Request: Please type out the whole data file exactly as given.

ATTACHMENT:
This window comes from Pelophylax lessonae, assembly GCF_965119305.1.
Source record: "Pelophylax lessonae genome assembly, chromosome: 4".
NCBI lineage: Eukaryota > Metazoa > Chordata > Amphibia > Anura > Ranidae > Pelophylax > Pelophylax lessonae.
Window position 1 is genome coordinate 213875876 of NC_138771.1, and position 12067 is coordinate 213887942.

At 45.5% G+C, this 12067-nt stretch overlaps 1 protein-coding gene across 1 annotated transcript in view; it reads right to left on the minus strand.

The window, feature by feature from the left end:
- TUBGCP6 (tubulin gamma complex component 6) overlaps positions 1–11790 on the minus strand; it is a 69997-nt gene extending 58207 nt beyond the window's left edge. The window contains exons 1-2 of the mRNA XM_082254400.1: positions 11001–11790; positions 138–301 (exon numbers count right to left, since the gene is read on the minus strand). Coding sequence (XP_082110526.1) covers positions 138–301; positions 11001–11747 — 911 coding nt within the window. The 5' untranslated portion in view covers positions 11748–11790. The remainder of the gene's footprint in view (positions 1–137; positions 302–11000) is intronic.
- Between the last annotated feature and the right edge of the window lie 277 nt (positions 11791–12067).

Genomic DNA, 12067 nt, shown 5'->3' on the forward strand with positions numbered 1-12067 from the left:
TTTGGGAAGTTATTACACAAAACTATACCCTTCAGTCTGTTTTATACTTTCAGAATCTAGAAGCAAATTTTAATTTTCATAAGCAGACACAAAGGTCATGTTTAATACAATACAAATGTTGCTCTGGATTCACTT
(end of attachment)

This window comes from Pelophylax lessonae, assembly GCF_965119305.1.
Source record: "Pelophylax lessonae genome assembly, chromosome: 4".
NCBI lineage: Eukaryota > Metazoa > Chordata > Amphibia > Anura > Ranidae > Pelophylax > Pelophylax lessonae.
Window position 1 is genome coordinate 213875876 of NC_138771.1, and position 12067 is coordinate 213887942.

At 45.5% G+C, this 12067-nt stretch overlaps 1 protein-coding gene across 1 annotated transcript in view; it reads right to left on the minus strand.

The window, feature by feature from the left end:
- TUBGCP6 (tubulin gamma complex component 6) overlaps positions 1–11790 on the minus strand; it is a 69997-nt gene extending 58207 nt beyond the window's left edge. The window contains exons 1-2 of the mRNA XM_082254400.1: positions 11001–11790; positions 138–301 (exon numbers count right to left, since the gene is read on the minus strand). Coding sequence (XP_082110526.1) covers positions 138–301; positions 11001–11747 — 911 coding nt within the window. The 5' untranslated portion in view covers positions 11748–11790. The remainder of the gene's footprint in view (positions 1–137; positions 302–11000) is intronic.
- Between the last annotated feature and the right edge of the window lie 277 nt (positions 11791–12067).

Genomic DNA, 12067 nt, shown 5'->3' on the forward strand with positions numbered 1-12067 from the left:
TTTGGGAAGTTATTACACAAAACTATACCCTTCAGTCTGTTTTATACTTTCAGAATCTAGAAGCAAATTTTAATTTTCATAAGCAGACACAAAGGTCATGTTTAATACAATACAAATGTTGCTCTGGATTCACTT